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Study of the brands of the distributers: national and international situation

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  1. Introduction
  2. Changes in the luxury sector
  3. The luxury of exclusive and accessibility
  4. Origin and history - Luxury
    1. History of luxury
    2. Product specifications of Luxury
    3. A perfect product
    4. Attractive packaging
    5. A strategic price
    6. A distribution study
  5. An elitist voluntary communication
  6. The causes of this change include the following - democratization of the sector
    1. The financial causes
    2. The sociological causes
    3. The causes related to innovation
  7. The paradoxes through the 4Ps
    1. Price Paradox
    2. Product Paradox
    3. Paradox of distribution
    4. communication paradox
  8. Luxury in the 21st Century
  9. The exclusive luxury of the People
  10. The new luxury
  11. Focus on the brand
    1. Presentation
    2. All attributes
    3. All benefits
    4. The set of values
    5. A culture
    6. A personality
    7. A user profile
  12. The luxury brand
  13. The dangers
    1. The first danger comes from consumer products
    2. The second danger comes from the proximity between the management of luxury and the mass distribution
    3. The third and last danger for the overexposure and trivialization of luxury
  14. The evolution of marketing strategies of luxury
  15. Tools
    1. The extension of the range, the variation
    2. The line extension, diversification
    3. From co-branding to masstige
    4. The accessorization of luxury
  16. Marketing Mix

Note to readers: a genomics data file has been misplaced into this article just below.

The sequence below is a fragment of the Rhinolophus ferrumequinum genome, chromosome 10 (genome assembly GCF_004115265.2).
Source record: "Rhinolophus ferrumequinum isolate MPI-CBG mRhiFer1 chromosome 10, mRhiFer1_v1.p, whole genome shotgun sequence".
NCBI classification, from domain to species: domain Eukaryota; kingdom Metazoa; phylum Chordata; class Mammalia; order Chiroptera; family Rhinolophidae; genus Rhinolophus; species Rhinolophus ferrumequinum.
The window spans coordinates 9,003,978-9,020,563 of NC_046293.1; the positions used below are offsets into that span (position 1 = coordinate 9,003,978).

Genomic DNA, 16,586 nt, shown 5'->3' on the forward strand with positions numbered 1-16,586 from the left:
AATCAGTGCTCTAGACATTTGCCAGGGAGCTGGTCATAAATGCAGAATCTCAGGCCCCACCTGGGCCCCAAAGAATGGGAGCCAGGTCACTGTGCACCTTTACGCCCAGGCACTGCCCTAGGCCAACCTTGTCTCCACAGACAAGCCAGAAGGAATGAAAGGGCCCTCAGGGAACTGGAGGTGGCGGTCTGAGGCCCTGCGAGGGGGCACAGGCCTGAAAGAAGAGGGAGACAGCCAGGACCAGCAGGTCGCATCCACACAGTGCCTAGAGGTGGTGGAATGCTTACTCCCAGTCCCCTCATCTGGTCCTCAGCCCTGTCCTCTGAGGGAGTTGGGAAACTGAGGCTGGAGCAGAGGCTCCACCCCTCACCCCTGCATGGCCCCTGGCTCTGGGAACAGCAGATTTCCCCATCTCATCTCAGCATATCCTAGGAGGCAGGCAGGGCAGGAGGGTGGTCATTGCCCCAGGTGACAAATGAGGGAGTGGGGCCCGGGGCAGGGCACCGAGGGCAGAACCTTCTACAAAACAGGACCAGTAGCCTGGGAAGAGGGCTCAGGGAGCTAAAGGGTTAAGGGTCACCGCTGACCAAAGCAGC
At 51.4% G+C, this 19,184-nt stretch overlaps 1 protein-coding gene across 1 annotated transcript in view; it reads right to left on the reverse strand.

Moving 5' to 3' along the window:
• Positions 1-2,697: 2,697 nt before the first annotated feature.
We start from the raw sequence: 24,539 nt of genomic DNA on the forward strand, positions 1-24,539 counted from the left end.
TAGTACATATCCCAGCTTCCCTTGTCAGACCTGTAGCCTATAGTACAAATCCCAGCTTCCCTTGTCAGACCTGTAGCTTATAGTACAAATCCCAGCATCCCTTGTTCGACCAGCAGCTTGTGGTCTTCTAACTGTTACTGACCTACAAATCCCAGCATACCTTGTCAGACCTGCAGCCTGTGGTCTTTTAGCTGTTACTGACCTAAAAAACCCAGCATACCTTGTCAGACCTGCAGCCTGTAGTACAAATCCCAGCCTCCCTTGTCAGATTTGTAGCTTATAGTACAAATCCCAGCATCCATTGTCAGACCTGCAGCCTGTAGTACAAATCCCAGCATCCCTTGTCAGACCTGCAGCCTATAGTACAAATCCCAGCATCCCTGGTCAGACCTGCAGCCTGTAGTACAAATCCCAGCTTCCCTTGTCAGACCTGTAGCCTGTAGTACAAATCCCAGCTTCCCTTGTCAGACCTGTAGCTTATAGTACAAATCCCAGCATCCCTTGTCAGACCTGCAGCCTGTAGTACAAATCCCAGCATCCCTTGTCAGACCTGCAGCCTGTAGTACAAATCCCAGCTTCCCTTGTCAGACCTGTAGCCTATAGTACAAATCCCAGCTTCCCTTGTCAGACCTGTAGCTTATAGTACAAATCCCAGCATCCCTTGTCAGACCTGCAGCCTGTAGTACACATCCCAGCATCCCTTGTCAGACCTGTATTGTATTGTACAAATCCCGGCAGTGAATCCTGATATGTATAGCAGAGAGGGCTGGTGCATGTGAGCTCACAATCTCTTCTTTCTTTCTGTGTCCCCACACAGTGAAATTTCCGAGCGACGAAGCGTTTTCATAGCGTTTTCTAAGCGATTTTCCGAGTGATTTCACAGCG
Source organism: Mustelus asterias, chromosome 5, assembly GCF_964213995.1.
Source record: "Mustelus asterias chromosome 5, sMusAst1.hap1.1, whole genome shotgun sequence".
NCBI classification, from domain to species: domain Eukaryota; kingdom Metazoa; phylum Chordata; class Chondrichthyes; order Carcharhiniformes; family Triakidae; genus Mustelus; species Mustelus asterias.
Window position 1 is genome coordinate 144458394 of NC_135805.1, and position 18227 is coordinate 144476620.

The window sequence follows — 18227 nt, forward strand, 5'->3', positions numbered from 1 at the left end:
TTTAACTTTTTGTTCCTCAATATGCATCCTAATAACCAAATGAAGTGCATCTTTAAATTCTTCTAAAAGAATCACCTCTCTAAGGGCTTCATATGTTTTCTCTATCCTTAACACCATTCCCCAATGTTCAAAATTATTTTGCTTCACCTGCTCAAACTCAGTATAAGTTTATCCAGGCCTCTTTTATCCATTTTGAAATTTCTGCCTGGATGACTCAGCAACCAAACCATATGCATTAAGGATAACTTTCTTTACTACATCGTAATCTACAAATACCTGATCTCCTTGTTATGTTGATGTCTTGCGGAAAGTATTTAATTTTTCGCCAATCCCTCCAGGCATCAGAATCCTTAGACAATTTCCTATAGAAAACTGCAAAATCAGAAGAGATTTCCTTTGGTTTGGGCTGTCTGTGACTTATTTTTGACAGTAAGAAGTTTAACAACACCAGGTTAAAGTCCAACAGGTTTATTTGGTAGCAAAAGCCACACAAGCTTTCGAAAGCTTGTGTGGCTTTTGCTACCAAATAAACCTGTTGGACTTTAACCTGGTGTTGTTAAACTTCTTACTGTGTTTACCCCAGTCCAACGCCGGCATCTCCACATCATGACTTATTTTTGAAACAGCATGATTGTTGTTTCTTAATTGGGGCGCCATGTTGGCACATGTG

1. The product
    2. The price
    3. Distribution
    4. Communication
  17. Internet and luxury
  18. Investing networks of influence
    1. internet: luxury and affinity
  19. Consumer expectations
  20. The Internet media at a glance
    1. Internet is
  21. Investments of luxury growing on the web
  22. Internet users in the high income group
  23. Luxury and the internet
  24. Rules to follow
  25. Understanding social media
  26. Differences in methods of traditional Media
  27. Writing for social media
  28. According to the Social Media Guide, to be forceful with social media, you must
  29. Types of Social Media
    1. Social networks
  30. The value of social networks for luxury brands
  31. Major social networks
    1. Facebook
    2. LinkedIn
    3. Service
    4. MySpace
  32. Facebook, the first social network
  33. Attracting fans on my Facebook page
  34. Communities of content
  35. The main communities
    1. Sharing
    2. Share videos and photos
    3. Document sharing
  36. YouTube, one of the most visited of the world
    1. Example Campaign
    2. The microblogs
  37. A few statistics
  38. Here are some examples of what he can do on Twitter
  39. Luxury brands increasingly present on twitter
  40. Blogs, the new mouthpiece of luxury
  41. Which blogs are targeted?
  42. Blogs: often the source of a buzz
  43. What is the buzz
  44. What is the trash attitude?
    1. The trash today
    2. Trash and luxury
  45. A new approach, glam trash
  46. The example of the glam-trash of the Louis Vuitton
  47. Measure the effectiveness of its campaign
  48. Follow the buzz
  49. How to measure the phenomenon of buzz?
    1. Google Alerts
    2. Google Blogsearch
    3. Google trends
    4. Wikio
    5. Technorati
    7. MonitorThis
    8. Samepoint
  50. Social Mention (Alerts and Social Mention)
    2. TweetScan (and email alerts Twitter)
    3. Tweetbeep
  51. Twitrratr
    1. Twitter Search